Our look is the result of reader comments, our own experimentation, and feedback from distribution channels. Distinctive covers complement our distinctive approach to technical topics, breathing personality and life into potentially dry subjects.
The image on the cover of Practical Unix and Internet Security, Third Edition, is a safe. The concept of a safe has been with us for a long time. Methods for keeping valuables safely have been in use since the beginning of recorded history. The first physical structures that we think of as safes were developed by the Egyptians, Greeks, and Romans. These early safes were simply wooden boxes. In the Middle Ages and Renaissance in Europe, these wooden box safes started being reinforced with metal bands, and some were equipped with locks. The first all-metal safe was developed in France in 1820.
Matt Hutchinson was the production editor and proofreader for Practical Unix and Internet Security, Third Edition. Emily Quill, Jane Ellin, and Claire Cloutier provided quality control. Genevieve d'Entremont, Sue Willing, David Read, and Mary Brady provided production assistance. Angela Howard wrote the index.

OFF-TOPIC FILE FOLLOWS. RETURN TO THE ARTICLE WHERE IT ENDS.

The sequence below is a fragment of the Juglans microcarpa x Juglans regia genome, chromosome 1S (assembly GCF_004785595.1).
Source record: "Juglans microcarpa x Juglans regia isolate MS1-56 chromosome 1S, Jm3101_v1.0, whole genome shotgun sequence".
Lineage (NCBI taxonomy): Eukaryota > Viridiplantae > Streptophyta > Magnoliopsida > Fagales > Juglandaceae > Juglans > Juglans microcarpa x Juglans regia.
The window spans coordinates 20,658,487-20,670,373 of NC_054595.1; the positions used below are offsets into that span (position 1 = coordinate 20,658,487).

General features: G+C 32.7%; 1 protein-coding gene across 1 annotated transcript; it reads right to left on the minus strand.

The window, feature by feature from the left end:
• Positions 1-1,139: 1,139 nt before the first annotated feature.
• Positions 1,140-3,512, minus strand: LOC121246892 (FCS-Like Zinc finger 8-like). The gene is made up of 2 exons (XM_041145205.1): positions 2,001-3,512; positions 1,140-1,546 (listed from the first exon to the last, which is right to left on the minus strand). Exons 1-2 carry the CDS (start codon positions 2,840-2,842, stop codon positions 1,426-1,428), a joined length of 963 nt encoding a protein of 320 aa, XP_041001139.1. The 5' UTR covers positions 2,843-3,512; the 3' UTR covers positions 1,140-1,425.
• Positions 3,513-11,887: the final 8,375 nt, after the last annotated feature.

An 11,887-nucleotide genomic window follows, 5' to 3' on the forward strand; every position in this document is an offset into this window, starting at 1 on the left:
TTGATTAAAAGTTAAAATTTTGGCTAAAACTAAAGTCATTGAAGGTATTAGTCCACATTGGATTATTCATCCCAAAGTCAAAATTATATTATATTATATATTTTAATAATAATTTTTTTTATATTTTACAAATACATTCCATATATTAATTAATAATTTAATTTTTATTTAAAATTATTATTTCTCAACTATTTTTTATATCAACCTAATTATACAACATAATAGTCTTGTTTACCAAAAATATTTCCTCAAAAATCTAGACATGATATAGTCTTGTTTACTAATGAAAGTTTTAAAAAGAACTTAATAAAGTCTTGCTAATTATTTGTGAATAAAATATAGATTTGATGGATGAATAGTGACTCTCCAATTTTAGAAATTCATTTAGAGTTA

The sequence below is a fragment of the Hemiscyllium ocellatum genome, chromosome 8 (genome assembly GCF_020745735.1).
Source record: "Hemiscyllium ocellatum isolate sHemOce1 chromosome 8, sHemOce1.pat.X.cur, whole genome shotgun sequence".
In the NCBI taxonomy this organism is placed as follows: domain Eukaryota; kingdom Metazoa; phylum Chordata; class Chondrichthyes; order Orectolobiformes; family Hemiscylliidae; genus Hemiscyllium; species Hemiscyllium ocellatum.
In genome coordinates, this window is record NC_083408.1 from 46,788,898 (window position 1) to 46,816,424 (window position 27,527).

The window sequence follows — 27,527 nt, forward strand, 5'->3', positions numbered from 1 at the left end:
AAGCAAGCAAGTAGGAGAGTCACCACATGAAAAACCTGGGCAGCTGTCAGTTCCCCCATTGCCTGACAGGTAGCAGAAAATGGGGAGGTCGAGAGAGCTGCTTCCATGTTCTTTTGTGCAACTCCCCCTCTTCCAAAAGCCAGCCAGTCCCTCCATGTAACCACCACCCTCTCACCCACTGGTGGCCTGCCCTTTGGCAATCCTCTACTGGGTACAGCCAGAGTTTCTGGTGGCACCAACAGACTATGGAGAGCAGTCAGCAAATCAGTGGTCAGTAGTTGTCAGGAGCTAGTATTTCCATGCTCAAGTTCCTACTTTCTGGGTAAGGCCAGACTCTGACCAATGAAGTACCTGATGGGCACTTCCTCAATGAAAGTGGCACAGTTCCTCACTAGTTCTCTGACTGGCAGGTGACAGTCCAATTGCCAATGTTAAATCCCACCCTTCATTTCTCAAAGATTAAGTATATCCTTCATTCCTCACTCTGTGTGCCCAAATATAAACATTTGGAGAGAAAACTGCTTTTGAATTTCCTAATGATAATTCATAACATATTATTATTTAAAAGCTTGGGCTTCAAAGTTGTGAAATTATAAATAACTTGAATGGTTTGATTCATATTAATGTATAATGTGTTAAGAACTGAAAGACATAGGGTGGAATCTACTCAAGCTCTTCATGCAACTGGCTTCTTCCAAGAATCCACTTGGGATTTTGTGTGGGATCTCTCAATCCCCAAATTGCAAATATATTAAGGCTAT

Edie Freedman designed the cover of this book, using a 19th-century engraving from the Dover Pictorial Archive. Emma Colby produced the cover layout with QuarkXPress 4.1 using Adobe's ITC Garamond font.
Bret Kerr designed the interior layout, based on a series design by David Futato. This book was converted by Joe Wizda to FrameMaker 5.5.6 with a format conversion tool created by Erik Ray, Jason McIntosh, Neil Walls, and Mike Sierra that uses Perl and XML technologies. The text font is Linotype Birka; the heading font is Adobe Myriad Condensed; and the code font is LucasFont's TheSans Mono Condensed. The illustrations that appear in the book were produced by Robert Romano and Jessamyn Read using Macromedia FreeHand 9 and Adobe Photoshop 6. The tip and warning icons were drawn by Christopher Bing. This colophon was written by Matt Hutchinson
The online edition of this book was created by the Safari production group (John Chodacki, Becki Maisch, and Madeleine Newell) using a set of Frame-to-XML conversion and cleanup tools written and maintained by Erik Ray, Benn Salter, John Chodacki, and Jeff Liggett.